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Zainab Ahmed: FG exceeded 3% fiscal borrowing threshold in 2020

Ahmed said the federal government is looking at various sources to enhance the revenue basket of the nation.

Zainab Ahmed, minister of finance, budget and national planning, says the federal government exceeded its 3 percent fiscal borrowing threshold in 2020 because of the COVID-19 pandemic.

The fiscal responsibility law provides a limit of 3 percent debt threshold for sustainability but the president can “exceed the ceiling if there is a clear and present threat to national security or sovereignty of Nigeria”.

According to the Debt Management Office (DMO), Nigeria’s total public debt stock stood at N33.10 trillion in Q1 2021, representing an increase of N191 billion compared to the N32.91 trillion recorded in December 2020.

In an interview with France 24 on Thursday, the minister said the government has set a 3 percent borrowing limit for 2021 after exceeding its borrowing threshold last year.

She said COVID-19 heightened inflation, an insufficient supply of foreign exchange, and the overall slow growth of the economy.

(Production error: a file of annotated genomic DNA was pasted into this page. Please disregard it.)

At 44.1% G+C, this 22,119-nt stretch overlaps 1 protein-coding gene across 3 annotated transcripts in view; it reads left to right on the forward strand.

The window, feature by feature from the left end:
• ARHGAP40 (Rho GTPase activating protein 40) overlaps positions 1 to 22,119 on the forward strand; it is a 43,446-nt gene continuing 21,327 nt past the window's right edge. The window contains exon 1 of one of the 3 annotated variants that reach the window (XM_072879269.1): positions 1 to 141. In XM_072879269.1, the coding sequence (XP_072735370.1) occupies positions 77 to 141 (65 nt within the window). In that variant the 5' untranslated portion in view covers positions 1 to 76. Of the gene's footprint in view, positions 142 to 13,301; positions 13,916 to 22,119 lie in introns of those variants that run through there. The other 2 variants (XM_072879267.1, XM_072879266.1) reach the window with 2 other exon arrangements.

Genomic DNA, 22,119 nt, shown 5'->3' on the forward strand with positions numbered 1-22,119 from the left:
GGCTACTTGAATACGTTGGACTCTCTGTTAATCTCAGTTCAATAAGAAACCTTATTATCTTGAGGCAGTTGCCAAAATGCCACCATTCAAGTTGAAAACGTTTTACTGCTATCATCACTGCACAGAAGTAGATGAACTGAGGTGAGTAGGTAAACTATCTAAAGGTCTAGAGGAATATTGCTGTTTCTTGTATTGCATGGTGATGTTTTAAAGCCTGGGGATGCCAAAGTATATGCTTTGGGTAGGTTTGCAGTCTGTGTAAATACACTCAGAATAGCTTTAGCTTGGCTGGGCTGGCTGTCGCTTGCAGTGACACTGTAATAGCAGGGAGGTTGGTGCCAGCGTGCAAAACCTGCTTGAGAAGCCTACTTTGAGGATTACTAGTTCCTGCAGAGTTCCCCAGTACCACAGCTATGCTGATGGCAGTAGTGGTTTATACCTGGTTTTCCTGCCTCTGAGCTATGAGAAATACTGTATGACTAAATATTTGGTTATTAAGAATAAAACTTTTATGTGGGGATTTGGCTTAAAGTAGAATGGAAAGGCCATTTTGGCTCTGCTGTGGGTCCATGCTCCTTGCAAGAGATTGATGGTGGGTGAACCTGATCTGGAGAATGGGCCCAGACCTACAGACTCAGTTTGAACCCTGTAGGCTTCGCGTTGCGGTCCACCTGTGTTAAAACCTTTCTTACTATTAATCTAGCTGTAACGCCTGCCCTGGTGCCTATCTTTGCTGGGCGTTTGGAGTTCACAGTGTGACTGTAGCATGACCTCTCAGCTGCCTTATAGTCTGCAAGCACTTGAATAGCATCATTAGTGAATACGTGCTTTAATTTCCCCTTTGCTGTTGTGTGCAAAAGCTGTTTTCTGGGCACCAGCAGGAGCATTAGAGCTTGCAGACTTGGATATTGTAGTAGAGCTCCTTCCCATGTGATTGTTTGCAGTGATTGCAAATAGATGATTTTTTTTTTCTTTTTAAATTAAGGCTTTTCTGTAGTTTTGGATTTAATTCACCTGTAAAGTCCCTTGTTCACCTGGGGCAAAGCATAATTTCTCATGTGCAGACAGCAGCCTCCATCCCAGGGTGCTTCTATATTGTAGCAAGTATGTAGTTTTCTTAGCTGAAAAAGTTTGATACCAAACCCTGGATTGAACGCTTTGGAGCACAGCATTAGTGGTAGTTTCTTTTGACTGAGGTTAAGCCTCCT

“Unfortunately, the COVID-19 has set us back in terms of reducing borrowing. Our target was that from 2021, our borrowing from local and international sources would reduce,” she said.

“But in 2020, we have had to borrow much more than we plan and that meant we’ve exceeded our fiscal threshold that we shouldn’t borrow much more than 3 percent of GDP.

“We are now at about 4 per cent of GDP. That is a target we are trying to work on and bring down.”

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In the first quarter of 2021, the nation’s gross domestic product (GDP) grew 0.51 percent after emerging from COVID-19 induced recession in the fourth of 2020 with 0.11 percent growth.

Ahmed said the federal government is looking at various sources to enhance the revenue basket of the nation by introducing an efficient collection system.

“What we are doing on the revenue side is that we have voted an initiative called Strategic Revenue initiative – our target is to move revenue of our GDP from the current 8 percent to 15 per cent,” she added.

“Eight percent is quite for the size of the Nigerian economy. It means we are looking at all various revenue sources by introducing an efficient collection. And also introducing new forms of revenue to enhance the revenue basket.”

The minister said fiscal space remains tight, and the federal government is re-planning by cutting down non-essential expenditures, providing resources for the health sector, and ensuring a tight security network in the northeast.

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